Best Advice for Winter Driving
That time of year is right around the corner, or even on your doorstep depending where you live. It can be sad to say goodbye to the warm weather and even worse when you think how difficult it is going to be to get around in your vehicle. Adding an extra 7-10 minutes every morning for your vehicle to warm up can make any people’s heart run cold, but other than the seasonal depression that winter brings there are some safety issues that come with driving also.
When driving in the winter your speed is very important, but maybe not in the way you think. Yes, what you’re thinking is my speed has to be slow, but almost as important as that is how consistent your speed is. When you pick up speed and brake consistently you are very likely to spin your wheels or slide over the snow when braking. Many people think that going fast up a hill or slow down one can give them more control, but this is actually wrong. When speeding up a hill your tires will spin and make your steering sub-par. When braking on a downslope there is a high probability that you will slide if you have any speed at all when you brake. We recommend starting a downslope with slow speed and taking your foot off the gas as you coast down the hill. When going up a hill you should keep your speed, and if possible it is better to speed up before the slope and take some perpetual motion up the hill as you keep the tires going a moderate speed.
We recommend heavily that you increase your following distance in order to keep safe this winter. When you follow closely in traffic it gives you far less time to react no matter the weather. This is more important on slick surfaces that are seen in the winter. The reason for this is because when you have less time to react to a slowing or braking vehicle in front it increases the likelihood that you will brake hard and cause an accident. We recommend at least 6 seconds behind in order to guarantee your safety.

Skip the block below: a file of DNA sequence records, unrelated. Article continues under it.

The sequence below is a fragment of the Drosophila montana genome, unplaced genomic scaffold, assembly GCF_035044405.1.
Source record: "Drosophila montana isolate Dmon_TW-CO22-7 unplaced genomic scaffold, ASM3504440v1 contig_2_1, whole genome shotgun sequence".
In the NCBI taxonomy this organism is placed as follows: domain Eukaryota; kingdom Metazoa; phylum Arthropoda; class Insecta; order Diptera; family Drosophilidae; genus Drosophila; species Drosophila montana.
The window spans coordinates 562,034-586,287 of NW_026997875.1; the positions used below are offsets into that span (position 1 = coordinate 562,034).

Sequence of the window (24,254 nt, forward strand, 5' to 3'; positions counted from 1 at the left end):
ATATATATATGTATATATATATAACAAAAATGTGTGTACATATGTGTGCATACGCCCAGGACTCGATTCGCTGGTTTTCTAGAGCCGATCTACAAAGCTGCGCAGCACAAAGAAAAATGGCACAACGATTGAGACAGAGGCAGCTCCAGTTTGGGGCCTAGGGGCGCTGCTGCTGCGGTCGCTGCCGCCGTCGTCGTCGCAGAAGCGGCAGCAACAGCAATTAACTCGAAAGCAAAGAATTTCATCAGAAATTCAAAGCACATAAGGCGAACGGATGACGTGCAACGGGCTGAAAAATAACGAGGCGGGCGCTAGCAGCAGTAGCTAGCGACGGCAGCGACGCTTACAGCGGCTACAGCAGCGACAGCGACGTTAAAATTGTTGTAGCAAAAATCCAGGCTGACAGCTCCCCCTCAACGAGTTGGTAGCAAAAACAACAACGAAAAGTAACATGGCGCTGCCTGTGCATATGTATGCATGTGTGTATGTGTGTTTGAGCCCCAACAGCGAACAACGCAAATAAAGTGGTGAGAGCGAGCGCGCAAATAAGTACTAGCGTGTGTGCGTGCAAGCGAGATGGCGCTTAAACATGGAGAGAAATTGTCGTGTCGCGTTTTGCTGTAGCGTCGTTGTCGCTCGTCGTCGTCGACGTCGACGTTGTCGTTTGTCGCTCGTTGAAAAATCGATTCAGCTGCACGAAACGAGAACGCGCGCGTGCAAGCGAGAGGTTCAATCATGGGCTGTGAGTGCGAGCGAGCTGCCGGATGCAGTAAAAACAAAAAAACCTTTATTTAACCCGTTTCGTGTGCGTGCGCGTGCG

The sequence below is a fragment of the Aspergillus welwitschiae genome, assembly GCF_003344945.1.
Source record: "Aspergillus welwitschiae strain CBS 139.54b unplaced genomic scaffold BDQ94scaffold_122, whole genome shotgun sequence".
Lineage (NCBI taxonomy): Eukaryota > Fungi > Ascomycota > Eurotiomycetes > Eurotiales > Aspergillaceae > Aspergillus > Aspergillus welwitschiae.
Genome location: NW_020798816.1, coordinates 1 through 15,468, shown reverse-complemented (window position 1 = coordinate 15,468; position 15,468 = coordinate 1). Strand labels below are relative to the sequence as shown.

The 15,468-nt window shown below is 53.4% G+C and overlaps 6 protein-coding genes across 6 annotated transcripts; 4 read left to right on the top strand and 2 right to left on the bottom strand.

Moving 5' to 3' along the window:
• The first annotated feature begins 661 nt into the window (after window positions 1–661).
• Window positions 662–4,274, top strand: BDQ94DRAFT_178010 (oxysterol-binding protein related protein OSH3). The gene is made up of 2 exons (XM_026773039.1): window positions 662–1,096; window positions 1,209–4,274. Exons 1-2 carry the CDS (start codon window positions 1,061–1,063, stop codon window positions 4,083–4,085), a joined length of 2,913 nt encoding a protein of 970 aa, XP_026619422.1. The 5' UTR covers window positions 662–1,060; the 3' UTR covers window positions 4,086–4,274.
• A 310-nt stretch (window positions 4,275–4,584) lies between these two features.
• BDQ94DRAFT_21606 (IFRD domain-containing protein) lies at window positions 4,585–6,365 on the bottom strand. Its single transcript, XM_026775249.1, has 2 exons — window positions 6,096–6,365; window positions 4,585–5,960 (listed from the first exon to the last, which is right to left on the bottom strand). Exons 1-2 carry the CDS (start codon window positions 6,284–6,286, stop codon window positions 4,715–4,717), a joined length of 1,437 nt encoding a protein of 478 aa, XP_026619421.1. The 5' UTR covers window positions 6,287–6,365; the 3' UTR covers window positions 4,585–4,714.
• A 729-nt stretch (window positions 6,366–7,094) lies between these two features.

If you know how your brakes reacted during times last winter that is great, and before assuming they will be as effective make sure that they are before going to stops at similar speeds as last winter. This is because your brakes will have worn some over the past 8 months and they will be less effective or more prone to locking up. When your brakes lock up in the winter this can be cause for accidents. We can guarantee that your trip to the mechanic to check your brakes will cost less than the trip to the auto-body shop after a crash.
We recommend a couple easy and affordable options this winter to guarantee you stay safe. The first is to get a CAA membership, because sometimes your battery will die late at night and there is no friend or family available to help. This leads to our second recommendation, that is to have some warm coats or blankets in a bag somewhere in your vehicle. This will ensure you can last the couple hours it may take for a tow or jump to get to you. You should also never use cruise control when on roads with any snow or ice this winter. This is because the vehicle cannot sense it has lost some traction as opposed to you when you try to accelerate or slow down. Lastly, let your vehicle warm up for about 5 minutes’ minimum in order to allow the motor oil to be warm before driving thus making sure all elements of the engine have lubrication before driving.